Every now and then I find myself falling into the same old trap of urgency. The I shoulds and I needs become confused and pressing. I find myself despairing at the piles of books and scholarly articles downloaded, the endless notes piling up, the outlines that never make it past a few scant intentions. This … Continue reading On slowing down—way down
The second part of a series of blog posts chronicling my current rereading of Isabelle Stengers’ salient and fascinating essay, “Reclaiming Animism.”
Indeed, the Crow Battle Goddess took me incredibly by surprise when she revealed herself last fall.
That – before the field become solely map memoryIn some archive of some architect’s screenI might possess it or it possess meThrough its night dew, its moon white caulIts slick and shine and its prolifigacyIn every wingbeat in every beat of timeDeath of a Field, Paula Meehan, 2005 This is the first in what I … Continue reading Notes on Isabelle Stengers’ “Reclaiming Animism” (Part One)
I spent hours watching the fresh-watered wavescollide against the earth; thunder brewing at the tip top of the pines, glorious skies that unfurl out and deep into the west;the wind carrying sweet-water spray onto the land where I standin the shadows of the trees, waiting for the first celestial bodiesto rise behind me from the … Continue reading Đirona’s Crown
I picked up Ancient Fire, An Introduction to Gaulish Celtic Polytheism, by Segomâros Widugeni on a whim, and I have to say I enjoyed reading the book. Widugeni’s book is 1) blissfully concise, 2) clear, and 3) is full of citations. As people might intuit from other posts on this blog, citations and citational politics/ethics … Continue reading Notes on Ancient Fire by Segomâros Widugeni (2018)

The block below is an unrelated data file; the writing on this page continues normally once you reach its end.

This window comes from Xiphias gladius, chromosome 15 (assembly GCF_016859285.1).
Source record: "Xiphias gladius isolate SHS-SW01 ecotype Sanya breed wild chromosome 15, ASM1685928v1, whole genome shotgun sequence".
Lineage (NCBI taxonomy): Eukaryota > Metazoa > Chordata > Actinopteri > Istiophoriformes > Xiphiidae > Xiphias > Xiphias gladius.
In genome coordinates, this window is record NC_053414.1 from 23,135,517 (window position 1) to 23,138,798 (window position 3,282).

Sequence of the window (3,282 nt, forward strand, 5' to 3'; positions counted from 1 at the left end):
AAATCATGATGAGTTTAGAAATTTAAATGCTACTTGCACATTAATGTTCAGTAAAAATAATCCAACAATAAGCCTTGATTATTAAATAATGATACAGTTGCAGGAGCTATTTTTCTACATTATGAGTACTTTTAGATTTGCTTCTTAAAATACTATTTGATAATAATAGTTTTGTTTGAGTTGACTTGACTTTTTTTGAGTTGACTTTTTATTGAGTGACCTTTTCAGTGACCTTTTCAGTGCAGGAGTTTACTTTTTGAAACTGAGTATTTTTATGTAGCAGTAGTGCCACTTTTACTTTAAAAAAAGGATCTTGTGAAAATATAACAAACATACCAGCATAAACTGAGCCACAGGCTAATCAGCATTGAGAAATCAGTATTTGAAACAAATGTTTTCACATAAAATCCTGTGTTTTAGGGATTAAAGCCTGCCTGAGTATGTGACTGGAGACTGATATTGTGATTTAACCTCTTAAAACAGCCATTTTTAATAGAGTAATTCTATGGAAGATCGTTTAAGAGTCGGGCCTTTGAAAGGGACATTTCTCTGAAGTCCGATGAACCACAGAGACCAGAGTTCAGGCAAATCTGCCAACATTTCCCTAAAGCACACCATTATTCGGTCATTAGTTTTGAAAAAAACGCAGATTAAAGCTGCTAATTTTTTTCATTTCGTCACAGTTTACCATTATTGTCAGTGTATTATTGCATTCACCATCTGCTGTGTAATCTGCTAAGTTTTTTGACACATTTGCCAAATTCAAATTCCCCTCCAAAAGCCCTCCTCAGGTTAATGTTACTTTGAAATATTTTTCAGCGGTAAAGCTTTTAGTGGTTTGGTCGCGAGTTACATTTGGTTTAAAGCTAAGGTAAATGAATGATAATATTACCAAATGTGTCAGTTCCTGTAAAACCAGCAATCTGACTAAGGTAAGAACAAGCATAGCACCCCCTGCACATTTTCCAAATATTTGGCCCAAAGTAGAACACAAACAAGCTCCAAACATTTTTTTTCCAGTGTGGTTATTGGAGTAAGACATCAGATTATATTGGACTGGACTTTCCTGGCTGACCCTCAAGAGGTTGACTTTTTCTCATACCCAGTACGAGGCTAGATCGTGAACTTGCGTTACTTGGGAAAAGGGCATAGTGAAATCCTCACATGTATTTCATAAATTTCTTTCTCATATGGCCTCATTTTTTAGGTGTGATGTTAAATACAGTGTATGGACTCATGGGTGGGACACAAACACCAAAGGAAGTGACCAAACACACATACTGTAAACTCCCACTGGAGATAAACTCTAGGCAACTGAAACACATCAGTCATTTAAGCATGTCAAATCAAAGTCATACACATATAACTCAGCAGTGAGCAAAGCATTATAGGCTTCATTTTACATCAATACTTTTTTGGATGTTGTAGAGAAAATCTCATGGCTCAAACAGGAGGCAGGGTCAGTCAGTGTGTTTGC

A goddess has joined my household. Here is how it happened.
I picked up Jean-Louis Brunaux’s Les druides: des philosophes chez les Barbares on accident at the national library here in the city (I was there for completely different kinds of books, you know how it is). The book, however, is a smash hit, and has ended up being hugely helpful. In particular, it’s helped with … Continue reading Notes on Jean-Louis Brunaux’s Les druides: des philosophes chez les Barbares (Part 1)
What do I want out of my practice? I think it's easiest to answer with an example. What I want out of my practice is best reflected by the day I had yesterday. Some pagan friends and I went to an orchard to pick apples and can them afterwards. Before beginning our little harvest of … Continue reading Orchardcraft
How ridiculous and what a stranger he is who is surprised at anything that happens in life. — Marcus Aurelius Recently, I’ve been exploring capital-H Heathenry much as magpie or crow might. I believe that there is something there that is shiny, useful, and which already aligns which much of what I’m already doing. I … Continue reading Dipping my toes in evergreen waters